Bureau of Indian Affairs Officer Unjustly Shoots Iraqi Vet in His Own Homeland

Frances Blackburn shared this post via CopBlock.org’s submit page.

Date of Interaction: December 23, 2013
Police Employee Involved: Jose Valdez
Police Employee Contact Information: Wind River Agency, Ft. Washakie, WY 82514 (307) 332-3112

On December 23, 2013, my 27 year old son Owen Brown, who was unarmed, was shot by a bureau of Indian Affairs Officer, Jose Valdez at approximately 1:00 AM. Prior to my son’s encounter with said officer, Jose Valdez had come to my home on numerous occasions. Owen did not know Officer Valdez prior to this incident. To my knowledge, Owen did not have an active warrant. Upon talking to FBI Agent Donati, he advised me that Owen did not have an active warrant. I asked him to please let Officer Valdez know as he is stalking our home. This conversation took place a week prior to my son being shot. Officer Valdez intimidated my family by telling myself, my children, and my sister, that Owen was wanted on a federal warrant and his exact words were, “He is a fugitive, and the marshals will come and get him, they will come and kick in your door and the doors of your relatives. They don’t care. It’s best if he turn himself into us, rather than the marshals.” He continued to park on C’Hair Lane, where we live and where the shooting occurred, for weeks prior to this incident. He stopped different cars that entered the premises for no reason, citing a tail light being out or the license plate light being out, yet never citing the drivers of the vehicles for said violations. He stopped my son in law three times in one day, asking him where his .45 weapon was. He also stopped my unlicensed 16 year old daughter that same day, being December 15, 2013. He did not issue her a citation for driving without a license or having expired tags.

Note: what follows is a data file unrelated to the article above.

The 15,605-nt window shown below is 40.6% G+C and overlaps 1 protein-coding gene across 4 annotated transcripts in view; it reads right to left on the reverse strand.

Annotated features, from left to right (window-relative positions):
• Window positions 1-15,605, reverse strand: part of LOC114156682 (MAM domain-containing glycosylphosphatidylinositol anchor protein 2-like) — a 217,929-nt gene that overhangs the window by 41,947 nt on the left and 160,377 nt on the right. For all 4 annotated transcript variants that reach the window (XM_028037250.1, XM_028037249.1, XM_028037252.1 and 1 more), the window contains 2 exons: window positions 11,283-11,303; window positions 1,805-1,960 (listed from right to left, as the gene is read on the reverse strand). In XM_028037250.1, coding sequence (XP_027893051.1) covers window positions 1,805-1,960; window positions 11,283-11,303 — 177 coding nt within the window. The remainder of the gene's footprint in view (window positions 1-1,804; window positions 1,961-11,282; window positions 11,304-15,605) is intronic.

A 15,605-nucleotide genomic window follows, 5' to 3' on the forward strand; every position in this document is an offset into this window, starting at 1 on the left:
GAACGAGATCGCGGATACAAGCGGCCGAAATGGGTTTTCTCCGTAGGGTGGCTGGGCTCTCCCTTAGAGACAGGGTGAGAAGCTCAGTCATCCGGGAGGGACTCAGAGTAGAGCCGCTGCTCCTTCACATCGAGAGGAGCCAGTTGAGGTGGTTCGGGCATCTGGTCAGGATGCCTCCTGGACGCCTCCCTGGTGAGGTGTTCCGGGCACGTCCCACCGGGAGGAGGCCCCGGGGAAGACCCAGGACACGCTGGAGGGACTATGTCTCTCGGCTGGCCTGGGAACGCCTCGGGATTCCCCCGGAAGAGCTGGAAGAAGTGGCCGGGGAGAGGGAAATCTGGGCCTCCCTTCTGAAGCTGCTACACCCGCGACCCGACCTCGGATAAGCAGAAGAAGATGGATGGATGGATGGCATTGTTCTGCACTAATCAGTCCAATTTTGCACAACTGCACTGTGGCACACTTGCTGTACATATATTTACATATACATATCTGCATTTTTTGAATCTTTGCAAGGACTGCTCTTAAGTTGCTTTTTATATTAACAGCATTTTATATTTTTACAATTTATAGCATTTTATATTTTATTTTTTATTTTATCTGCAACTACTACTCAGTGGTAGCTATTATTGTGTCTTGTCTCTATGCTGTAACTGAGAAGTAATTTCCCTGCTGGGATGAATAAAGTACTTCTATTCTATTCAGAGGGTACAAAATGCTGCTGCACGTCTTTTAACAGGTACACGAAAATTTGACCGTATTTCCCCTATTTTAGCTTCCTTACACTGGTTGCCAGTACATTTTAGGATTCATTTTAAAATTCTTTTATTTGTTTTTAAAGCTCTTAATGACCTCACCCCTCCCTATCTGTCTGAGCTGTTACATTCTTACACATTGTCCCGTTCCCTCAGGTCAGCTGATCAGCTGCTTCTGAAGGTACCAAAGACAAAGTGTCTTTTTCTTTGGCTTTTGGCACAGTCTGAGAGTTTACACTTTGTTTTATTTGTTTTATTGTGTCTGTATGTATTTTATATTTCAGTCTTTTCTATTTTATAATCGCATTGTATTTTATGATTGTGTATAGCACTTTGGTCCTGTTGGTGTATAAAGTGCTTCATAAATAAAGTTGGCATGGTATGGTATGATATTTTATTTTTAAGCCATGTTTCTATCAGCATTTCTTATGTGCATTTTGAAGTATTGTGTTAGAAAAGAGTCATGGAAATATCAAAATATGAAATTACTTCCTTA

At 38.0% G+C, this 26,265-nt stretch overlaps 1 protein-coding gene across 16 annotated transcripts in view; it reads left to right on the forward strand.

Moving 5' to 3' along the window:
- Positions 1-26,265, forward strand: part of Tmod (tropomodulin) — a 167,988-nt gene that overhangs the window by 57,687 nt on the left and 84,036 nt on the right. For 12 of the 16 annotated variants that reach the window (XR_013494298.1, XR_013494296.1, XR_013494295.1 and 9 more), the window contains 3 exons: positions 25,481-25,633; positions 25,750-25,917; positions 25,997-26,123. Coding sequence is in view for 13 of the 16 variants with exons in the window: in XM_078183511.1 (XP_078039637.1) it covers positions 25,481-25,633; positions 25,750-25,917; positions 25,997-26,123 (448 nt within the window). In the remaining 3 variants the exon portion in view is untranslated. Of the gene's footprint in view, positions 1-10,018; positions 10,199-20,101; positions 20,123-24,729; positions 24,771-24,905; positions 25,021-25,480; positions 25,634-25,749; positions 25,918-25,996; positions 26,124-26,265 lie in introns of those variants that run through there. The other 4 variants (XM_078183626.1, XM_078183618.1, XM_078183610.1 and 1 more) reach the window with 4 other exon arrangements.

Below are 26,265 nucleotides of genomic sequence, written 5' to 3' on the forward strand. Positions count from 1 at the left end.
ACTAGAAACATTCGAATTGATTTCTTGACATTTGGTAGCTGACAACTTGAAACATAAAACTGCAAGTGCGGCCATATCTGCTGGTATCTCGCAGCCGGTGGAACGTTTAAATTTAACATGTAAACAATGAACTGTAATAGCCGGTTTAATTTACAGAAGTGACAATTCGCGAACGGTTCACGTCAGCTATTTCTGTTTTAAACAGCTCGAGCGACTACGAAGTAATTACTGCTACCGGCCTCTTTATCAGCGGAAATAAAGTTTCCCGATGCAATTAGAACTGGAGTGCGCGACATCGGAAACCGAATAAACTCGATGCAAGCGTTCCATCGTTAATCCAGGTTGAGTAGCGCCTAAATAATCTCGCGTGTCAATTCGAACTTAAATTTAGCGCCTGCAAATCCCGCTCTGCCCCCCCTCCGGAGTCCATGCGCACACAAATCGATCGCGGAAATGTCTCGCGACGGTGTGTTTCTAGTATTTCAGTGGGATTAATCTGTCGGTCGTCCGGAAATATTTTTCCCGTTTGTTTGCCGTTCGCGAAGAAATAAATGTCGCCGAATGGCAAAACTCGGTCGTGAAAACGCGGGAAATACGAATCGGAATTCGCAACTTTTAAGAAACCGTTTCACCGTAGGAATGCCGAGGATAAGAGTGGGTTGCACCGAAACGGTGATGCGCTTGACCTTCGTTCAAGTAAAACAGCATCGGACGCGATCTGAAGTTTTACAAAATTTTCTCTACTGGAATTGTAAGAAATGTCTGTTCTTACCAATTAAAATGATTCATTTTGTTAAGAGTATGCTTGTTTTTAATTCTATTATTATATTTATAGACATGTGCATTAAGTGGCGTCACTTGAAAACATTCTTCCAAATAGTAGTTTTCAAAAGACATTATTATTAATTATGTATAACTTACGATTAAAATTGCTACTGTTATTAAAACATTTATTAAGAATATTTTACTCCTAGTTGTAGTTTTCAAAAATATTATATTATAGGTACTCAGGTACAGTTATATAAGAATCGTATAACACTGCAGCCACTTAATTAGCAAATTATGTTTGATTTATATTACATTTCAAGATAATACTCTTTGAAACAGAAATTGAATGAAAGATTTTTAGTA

On December 23, 2013, while monitoring my police scanner, I heard Officer Valdez do three vehicle registration checks in a row within a matter of minutes on C’Hair Lane. He realized that the vehicle he called in was Owen’s and continued to follow it into my residence on C’Hair Lane, without probable cause. It appears this officer was fixated on capturing my son. My nephew, Joseph Blackburn, 18 years of age, was driving and was sober. Where was the probable cause to run registration checks and stop the vehicle? After the shooting, in which Owen was wrong in resisting arrest and jumping in the vehicle, this action did not warrant him being shot. This officer has a reputation in the community of a retaliatory nature. He said to one young man, “If I see you driving again, you better hope your mom comes to save you,” and saying to the housing security officers, “If you work against us, we’ll work against you.” This particular incident shows Owen taking a swing at the officer and jumping in the car. Owen remembers, as do his three brothers who were witnesses, not moving the vehicle until after he was shot. He remembers putting the car in gear with his left arm. One can only surmise that this officer was not willing to let anyone get over on him, and began shooting at Owen. The FBI worked hard at finding the truth in what the officer said, not giving the same amount of effort to questioning Owen’s aunt who witnessed the incident and was questioned two days later.